Author: Art Spiegelman
Post: Daniel Choe
Role: Question Commander
Pages: 129 - Ending
After reading and finishing the book "Maus," I still had some questions wandering in my mind.
Why does Mala and Vladek fight so much?
In multiple scenes of the book, it appears Vladek fighting with Mala. An example is on page 134. On that page, Mala wants to go to the hairdresser because she has an appointment. Furthermore, Vladek doesn't let her go since he notices that Mala is going to the hairdresser more than usual. This shows a scene of Mala and Vladek fighting because one thinks totally different than the other, making a huge disagreement to happen, which then leads to fighting. This scene of fighting led me to the question because the reason they are fighting remains unclear. On page 135, and other pages, Vladek gives a reason why they are fighting. Vladek states that Mala only wants his money, and that she doesn't care about him. Furthermore, he says that this idea of money is making him crazy, because he is thinks Mala likes him because of his wealth, and not because of him. In my opinion, I disagree with this. Going back to page 134, Mala goes to the hairdresser and Vladek disagrees with this idea. The reason she wants to go to the hairdresser is because of care, and not because of money. Adding on page 134 shows that Vladek doesn't really care of Mala's ideas or opinions, and to prove that, page 96 is the answer. On that part of the book, Vladek is trying to fix the drain pipe while Mala tries to tell him just to call the engineer. Furthermore, Vladek ignores Mala and goes to the celling to fix the drain pipe himself. This page shows the main character's ignorance since he doesn't take in consider Mala's opinions. Going back to why they are fighting, Mala wants to go to the hairdresser because she thinks Vladek is not caring for her, since everything she offers is denied. Continuing, I think the real reason the fighting is happened is because of care since each of these characters didn't care for themselves.
<Image of Boxing Gloves>
What happened to Anja?
Throughout the whole book, There are multiple happenings that talk about Anja's death. One of them is when Vladek's son makes a comic. In his comic, he writes how Anja suicided without leaving a note. Furthermore, he states that his mother suicided because he didn't care of anything she said. This idea led me to the question because of what the end of the book says. On the last pages of the book, Vladek says that he and Anja were taken to two different directions, but he didn't know what happened to Anja. Going into further information, he didn't know if Anja was killed by the gas, or if she survived. Continuing, Vladek finally states that he couldn't find Anja's diaries as he scorched them into flames so that nobody would read the tragedy. This shows that Anja might not have suicided because Vladek hid everything. Normally, when someone hides any piece of information, it is because they don't want to anyone to find out a secret. If Vladek hid all diaries and states that he doesn't know what happened to Anja, then Anja might not have died because of Vladek's son (Leading to suicide), but because of something Vladek himself did to her since Vladek is acting guilty.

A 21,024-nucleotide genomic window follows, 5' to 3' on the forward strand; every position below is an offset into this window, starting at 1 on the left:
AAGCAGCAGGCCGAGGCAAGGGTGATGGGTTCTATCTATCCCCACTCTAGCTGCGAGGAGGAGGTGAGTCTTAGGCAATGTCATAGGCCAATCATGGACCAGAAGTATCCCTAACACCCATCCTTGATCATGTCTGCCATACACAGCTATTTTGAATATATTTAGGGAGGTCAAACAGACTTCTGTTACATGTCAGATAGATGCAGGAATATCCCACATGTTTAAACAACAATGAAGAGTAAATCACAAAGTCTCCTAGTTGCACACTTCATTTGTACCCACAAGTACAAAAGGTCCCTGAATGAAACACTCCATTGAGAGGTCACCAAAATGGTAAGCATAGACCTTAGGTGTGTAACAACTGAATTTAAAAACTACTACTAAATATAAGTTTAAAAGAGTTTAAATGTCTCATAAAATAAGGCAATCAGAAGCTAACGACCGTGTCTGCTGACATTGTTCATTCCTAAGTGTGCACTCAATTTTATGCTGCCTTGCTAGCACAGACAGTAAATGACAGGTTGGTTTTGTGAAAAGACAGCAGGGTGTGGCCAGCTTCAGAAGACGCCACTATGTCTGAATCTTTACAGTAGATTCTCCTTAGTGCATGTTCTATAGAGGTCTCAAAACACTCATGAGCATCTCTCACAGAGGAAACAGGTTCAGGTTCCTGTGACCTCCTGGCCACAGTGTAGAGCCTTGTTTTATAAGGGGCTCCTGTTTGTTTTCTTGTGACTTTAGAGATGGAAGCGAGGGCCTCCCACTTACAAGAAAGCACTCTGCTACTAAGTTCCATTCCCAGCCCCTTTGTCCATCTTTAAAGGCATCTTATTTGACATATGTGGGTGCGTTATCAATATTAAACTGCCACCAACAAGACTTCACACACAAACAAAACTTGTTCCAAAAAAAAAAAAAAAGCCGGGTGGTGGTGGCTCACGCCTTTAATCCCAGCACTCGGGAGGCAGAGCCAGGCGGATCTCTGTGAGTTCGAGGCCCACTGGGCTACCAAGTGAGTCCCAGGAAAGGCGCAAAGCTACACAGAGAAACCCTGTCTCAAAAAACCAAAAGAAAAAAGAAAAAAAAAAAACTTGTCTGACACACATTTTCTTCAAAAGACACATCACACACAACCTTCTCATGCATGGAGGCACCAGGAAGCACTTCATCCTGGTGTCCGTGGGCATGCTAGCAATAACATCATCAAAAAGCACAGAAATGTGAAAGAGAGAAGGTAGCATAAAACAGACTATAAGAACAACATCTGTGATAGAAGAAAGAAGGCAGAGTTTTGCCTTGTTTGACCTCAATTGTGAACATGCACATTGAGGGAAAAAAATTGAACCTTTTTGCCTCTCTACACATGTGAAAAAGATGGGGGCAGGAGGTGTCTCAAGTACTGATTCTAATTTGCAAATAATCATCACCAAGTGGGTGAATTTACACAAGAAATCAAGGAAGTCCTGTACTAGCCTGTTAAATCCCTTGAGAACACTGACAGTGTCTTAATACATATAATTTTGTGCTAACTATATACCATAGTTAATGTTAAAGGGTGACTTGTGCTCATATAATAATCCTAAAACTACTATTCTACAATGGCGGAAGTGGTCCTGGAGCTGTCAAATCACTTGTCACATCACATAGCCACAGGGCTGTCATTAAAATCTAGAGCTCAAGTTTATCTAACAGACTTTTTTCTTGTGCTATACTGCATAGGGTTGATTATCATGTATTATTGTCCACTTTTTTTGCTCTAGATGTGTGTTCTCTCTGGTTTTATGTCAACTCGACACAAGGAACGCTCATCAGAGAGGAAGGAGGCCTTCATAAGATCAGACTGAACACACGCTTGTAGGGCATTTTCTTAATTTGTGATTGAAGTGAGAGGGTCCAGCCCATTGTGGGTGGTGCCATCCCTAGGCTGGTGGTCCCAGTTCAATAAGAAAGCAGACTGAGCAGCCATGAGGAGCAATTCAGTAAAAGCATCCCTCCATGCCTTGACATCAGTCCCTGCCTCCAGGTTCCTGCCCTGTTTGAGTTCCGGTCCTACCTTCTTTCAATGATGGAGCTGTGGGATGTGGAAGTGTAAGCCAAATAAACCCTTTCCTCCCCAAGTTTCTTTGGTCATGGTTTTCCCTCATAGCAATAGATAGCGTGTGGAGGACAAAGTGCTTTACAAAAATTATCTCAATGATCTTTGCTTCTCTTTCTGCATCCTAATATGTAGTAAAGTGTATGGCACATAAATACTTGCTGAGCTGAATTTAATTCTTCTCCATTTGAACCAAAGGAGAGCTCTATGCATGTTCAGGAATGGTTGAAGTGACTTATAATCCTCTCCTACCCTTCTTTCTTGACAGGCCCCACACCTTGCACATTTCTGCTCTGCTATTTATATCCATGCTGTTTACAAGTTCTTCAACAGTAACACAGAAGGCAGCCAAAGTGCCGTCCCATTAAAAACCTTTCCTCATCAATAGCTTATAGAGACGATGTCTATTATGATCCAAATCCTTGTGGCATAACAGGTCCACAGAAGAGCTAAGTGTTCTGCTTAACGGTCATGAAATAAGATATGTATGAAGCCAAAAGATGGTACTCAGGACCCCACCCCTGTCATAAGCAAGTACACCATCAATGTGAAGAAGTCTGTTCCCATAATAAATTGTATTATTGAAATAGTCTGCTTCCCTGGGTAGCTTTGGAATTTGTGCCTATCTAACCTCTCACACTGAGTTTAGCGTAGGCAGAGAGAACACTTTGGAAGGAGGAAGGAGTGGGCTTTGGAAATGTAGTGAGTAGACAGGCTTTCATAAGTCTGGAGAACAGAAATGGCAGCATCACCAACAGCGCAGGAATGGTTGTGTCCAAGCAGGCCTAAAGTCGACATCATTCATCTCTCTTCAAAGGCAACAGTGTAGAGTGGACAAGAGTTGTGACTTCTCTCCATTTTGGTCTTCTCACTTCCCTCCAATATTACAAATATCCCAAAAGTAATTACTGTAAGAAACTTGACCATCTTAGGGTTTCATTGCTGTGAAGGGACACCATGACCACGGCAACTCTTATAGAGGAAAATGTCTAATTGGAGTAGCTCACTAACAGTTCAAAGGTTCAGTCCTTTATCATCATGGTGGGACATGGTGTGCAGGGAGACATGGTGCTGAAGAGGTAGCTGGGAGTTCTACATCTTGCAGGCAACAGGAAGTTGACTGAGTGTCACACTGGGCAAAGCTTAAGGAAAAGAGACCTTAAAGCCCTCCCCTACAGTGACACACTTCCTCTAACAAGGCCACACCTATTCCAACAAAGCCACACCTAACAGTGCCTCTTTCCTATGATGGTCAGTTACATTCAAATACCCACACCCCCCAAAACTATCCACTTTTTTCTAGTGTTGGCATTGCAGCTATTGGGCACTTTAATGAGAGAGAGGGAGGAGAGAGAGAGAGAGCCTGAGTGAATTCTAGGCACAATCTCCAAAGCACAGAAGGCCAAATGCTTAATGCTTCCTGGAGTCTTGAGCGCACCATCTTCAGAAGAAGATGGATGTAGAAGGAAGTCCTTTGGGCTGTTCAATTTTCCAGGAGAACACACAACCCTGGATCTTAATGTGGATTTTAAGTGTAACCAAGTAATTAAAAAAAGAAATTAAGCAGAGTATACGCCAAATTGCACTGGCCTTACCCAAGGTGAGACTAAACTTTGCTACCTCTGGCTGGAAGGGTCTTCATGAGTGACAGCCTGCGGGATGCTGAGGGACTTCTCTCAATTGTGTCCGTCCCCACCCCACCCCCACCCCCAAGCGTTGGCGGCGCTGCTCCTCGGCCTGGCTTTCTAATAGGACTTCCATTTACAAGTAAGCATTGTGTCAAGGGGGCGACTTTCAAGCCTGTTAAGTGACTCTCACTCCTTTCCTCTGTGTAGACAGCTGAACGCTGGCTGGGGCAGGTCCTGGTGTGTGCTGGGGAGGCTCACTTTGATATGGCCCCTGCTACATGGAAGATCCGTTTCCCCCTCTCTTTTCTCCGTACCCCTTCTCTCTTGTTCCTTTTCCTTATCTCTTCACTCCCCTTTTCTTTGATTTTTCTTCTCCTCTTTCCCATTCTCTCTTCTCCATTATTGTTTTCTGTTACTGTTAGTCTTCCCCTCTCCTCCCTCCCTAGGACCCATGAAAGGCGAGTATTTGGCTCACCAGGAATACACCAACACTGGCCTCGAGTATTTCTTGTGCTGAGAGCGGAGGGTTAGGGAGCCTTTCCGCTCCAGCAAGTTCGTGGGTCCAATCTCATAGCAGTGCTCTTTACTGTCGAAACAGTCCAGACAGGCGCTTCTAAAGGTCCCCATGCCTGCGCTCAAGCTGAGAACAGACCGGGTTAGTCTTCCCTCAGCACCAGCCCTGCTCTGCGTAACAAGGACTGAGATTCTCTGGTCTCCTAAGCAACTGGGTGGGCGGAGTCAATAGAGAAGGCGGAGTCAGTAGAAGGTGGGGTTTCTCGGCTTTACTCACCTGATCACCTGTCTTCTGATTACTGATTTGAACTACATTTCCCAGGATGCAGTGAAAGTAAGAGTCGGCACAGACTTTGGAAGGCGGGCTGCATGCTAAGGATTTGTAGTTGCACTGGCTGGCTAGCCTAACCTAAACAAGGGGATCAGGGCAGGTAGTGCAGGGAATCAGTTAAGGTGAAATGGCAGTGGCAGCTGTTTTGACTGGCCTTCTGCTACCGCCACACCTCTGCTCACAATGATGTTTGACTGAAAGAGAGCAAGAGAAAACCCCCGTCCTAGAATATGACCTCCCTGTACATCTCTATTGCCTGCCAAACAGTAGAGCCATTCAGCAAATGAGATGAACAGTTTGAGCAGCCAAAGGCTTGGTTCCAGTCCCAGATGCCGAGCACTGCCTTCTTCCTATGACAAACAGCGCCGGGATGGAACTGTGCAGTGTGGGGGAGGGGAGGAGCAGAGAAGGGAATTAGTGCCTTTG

<Image of a Coffin>
Was the Smuggler's plan on making Vladek escape really just a trap?
On page 154 of the book, the Smugglers say that Abraham was successfully able to escape without any trouble from the Nazis. Later, when Vladek tried to do the same thing, one of the Smugglers phoned the Nazis, which then led Vladek to go to prison. After looking at this idea, I decided to make this question. The reason I think this is just a trap is because of the phone call. No person would call the a person's enemy to help the person escape, because then the escaper will perish the wrath of the enemy, and in this case, one of the Smugglers called the Nazis to chase the Jews boarding in the train. Another thing that makes me think it is a trap is because of Abraham's note. On his note, Abraham doesn't give any specific detail about his escape, and doesn't describe how his new life is. Instead, Abraham's note only states how he is free and happy. In my opinion, this note is clearly false because if a person escapes from an enemy land, he will write a lot more then just "I am happy," showing that Abraham might have also been chased by the Nazis in his try of escaping. In conclusion, I think the Smugglers might have been a spy from the Nazis because they captured Vladek.
<Image of a Mouse Trap>
These were some of the question that remained unclear even after reading the book.